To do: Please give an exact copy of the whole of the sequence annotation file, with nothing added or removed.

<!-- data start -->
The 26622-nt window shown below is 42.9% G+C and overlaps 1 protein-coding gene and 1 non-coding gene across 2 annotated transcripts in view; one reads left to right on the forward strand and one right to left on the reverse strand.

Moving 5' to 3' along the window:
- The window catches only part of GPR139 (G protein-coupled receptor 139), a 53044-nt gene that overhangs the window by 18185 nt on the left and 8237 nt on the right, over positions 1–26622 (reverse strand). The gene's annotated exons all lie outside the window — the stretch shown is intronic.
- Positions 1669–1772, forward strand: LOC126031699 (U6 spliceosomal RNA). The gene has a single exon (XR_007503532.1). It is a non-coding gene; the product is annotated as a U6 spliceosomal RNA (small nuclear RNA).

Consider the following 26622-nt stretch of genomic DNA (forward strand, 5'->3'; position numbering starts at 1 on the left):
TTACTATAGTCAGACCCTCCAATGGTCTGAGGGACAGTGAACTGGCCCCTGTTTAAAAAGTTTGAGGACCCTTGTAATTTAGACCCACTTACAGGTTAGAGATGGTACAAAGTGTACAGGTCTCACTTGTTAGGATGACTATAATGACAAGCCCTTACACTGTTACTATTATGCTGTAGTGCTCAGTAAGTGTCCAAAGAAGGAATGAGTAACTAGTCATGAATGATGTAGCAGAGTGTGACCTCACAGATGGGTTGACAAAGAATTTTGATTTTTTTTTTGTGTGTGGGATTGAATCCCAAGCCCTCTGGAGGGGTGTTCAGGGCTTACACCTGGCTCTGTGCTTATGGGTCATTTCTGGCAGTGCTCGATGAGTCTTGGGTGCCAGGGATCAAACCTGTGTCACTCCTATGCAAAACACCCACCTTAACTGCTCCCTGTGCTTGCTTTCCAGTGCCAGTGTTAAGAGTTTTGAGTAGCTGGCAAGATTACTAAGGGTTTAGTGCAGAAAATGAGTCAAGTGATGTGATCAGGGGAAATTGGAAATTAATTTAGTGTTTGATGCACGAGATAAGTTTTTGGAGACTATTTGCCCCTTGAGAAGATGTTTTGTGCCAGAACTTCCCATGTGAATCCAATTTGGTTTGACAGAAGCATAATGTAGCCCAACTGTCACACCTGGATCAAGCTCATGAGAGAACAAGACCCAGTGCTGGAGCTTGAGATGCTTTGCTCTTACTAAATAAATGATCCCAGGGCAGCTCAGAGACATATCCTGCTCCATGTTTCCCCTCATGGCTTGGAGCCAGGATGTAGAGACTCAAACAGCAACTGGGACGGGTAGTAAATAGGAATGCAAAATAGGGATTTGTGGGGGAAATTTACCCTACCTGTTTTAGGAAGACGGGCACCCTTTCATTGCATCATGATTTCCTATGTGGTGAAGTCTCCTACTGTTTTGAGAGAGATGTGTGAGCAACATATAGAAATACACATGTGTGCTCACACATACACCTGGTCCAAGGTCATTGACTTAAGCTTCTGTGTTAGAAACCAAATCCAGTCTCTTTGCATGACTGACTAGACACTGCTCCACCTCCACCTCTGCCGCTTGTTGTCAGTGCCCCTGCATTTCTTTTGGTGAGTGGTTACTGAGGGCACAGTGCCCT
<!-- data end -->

The 26622-nt window shown below is 42.9% G+C and overlaps 1 protein-coding gene and 1 non-coding gene across 2 annotated transcripts in view; one reads left to right on the forward strand and one right to left on the reverse strand.

Moving 5' to 3' along the window:
- The window catches only part of GPR139 (G protein-coupled receptor 139), a 53044-nt gene that overhangs the window by 18185 nt on the left and 8237 nt on the right, over positions 1–26622 (reverse strand). The gene's annotated exons all lie outside the window — the stretch shown is intronic.
- Positions 1669–1772, forward strand: LOC126031699 (U6 spliceosomal RNA). The gene has a single exon (XR_007503532.1). It is a non-coding gene; the product is annotated as a U6 spliceosomal RNA (small nuclear RNA).

Consider the following 26622-nt stretch of genomic DNA (forward strand, 5'->3'; position numbering starts at 1 on the left):
TTACTATAGTCAGACCCTCCAATGGTCTGAGGGACAGTGAACTGGCCCCTGTTTAAAAAGTTTGAGGACCCTTGTAATTTAGACCCACTTACAGGTTAGAGATGGTACAAAGTGTACAGGTCTCACTTGTTAGGATGACTATAATGACAAGCCCTTACACTGTTACTATTATGCTGTAGTGCTCAGTAAGTGTCCAAAGAAGGAATGAGTAACTAGTCATGAATGATGTAGCAGAGTGTGACCTCACAGATGGGTTGACAAAGAATTTTGATTTTTTTTTTGTGTGTGGGATTGAATCCCAAGCCCTCTGGAGGGGTGTTCAGGGCTTACACCTGGCTCTGTGCTTATGGGTCATTTCTGGCAGTGCTCGATGAGTCTTGGGTGCCAGGGATCAAACCTGTGTCACTCCTATGCAAAACACCCACCTTAACTGCTCCCTGTGCTTGCTTTCCAGTGCCAGTGTTAAGAGTTTTGAGTAGCTGGCAAGATTACTAAGGGTTTAGTGCAGAAAATGAGTCAAGTGATGTGATCAGGGGAAATTGGAAATTAATTTAGTGTTTGATGCACGAGATAAGTTTTTGGAGACTATTTGCCCCTTGAGAAGATGTTTTGTGCCAGAACTTCCCATGTGAATCCAATTTGGTTTGACAGAAGCATAATGTAGCCCAACTGTCACACCTGGATCAAGCTCATGAGAGAACAAGACCCAGTGCTGGAGCTTGAGATGCTTTGCTCTTACTAAATAAATGATCCCAGGGCAGCTCAGAGACATATCCTGCTCCATGTTTCCCCTCATGGCTTGGAGCCAGGATGTAGAGACTCAAACAGCAACTGGGACGGGTAGTAAATAGGAATGCAAAATAGGGATTTGTGGGGGAAATTTACCCTACCTGTTTTAGGAAGACGGGCACCCTTTCATTGCATCATGATTTCCTATGTGGTGAAGTCTCCTACTGTTTTGAGAGAGATGTGTGAGCAACATATAGAAATACACATGTGTGCTCACACATACACCTGGTCCAAGGTCATTGACTTAAGCTTCTGTGTTAGAAACCAAATCCAGTCTCTTTGCATGACTGACTAGACACTGCTCCACCTCCACCTCTGCCGCTTGTTGTCAGTGCCCCTGCATTTCTTTTGGTGAGTGGTTACTGAGGGCACAGTGCCCT